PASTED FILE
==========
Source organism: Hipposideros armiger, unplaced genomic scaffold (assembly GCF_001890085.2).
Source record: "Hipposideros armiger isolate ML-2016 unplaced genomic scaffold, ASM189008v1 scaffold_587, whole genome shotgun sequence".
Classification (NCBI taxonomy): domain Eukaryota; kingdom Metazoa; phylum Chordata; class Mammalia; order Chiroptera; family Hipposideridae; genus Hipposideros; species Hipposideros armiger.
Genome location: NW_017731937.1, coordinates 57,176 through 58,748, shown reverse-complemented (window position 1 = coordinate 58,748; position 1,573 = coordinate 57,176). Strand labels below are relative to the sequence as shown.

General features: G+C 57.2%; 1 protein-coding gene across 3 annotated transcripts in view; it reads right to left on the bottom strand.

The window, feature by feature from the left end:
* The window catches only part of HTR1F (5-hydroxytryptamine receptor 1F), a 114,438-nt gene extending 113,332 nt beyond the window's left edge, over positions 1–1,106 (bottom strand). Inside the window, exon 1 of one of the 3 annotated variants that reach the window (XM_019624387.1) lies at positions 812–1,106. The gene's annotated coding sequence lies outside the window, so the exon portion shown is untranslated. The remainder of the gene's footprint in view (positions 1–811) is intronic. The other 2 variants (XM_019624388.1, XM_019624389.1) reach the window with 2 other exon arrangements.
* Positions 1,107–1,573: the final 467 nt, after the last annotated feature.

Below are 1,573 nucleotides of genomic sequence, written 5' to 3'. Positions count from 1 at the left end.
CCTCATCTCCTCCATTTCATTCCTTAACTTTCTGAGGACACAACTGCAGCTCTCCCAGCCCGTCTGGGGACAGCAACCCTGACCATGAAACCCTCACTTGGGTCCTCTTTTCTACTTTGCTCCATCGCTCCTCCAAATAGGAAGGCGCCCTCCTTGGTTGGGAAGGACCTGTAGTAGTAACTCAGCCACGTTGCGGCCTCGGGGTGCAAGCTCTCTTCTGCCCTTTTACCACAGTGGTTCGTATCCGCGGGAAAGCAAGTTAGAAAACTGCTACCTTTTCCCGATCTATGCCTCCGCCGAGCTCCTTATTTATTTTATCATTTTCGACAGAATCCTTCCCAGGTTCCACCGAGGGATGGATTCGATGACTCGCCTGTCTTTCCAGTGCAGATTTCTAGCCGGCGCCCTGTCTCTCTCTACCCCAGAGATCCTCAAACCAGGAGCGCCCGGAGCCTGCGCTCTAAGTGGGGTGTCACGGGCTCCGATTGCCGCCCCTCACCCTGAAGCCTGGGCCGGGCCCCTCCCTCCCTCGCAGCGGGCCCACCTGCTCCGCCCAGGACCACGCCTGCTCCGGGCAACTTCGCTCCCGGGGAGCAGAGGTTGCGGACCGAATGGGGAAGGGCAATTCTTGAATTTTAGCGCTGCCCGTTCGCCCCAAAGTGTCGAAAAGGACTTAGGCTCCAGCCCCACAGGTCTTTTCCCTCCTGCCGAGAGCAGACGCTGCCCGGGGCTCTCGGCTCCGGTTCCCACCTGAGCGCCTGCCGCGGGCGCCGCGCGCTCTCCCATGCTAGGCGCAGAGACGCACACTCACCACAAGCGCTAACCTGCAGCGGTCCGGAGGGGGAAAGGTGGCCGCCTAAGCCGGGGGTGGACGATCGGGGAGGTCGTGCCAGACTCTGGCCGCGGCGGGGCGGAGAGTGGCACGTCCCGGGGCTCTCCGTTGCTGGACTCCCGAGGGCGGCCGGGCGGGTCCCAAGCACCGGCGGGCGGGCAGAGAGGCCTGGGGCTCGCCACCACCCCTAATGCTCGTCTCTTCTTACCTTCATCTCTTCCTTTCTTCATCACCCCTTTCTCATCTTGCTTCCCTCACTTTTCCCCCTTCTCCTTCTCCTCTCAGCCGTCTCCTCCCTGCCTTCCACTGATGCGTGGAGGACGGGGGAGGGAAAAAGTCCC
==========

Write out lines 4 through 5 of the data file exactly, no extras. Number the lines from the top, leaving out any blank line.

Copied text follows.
Genome location: NW_017731937.1, coordinates 57,176 through 58,748, shown reverse-complemented (window position 1 = coordinate 58,748; position 1,573 = coordinate 57,176). Strand labels below are relative to the sequence as shown.

General features: G+C 57.2%; 1 protein-coding gene across 3 annotated transcripts in view; it reads right to left on the bottom strand.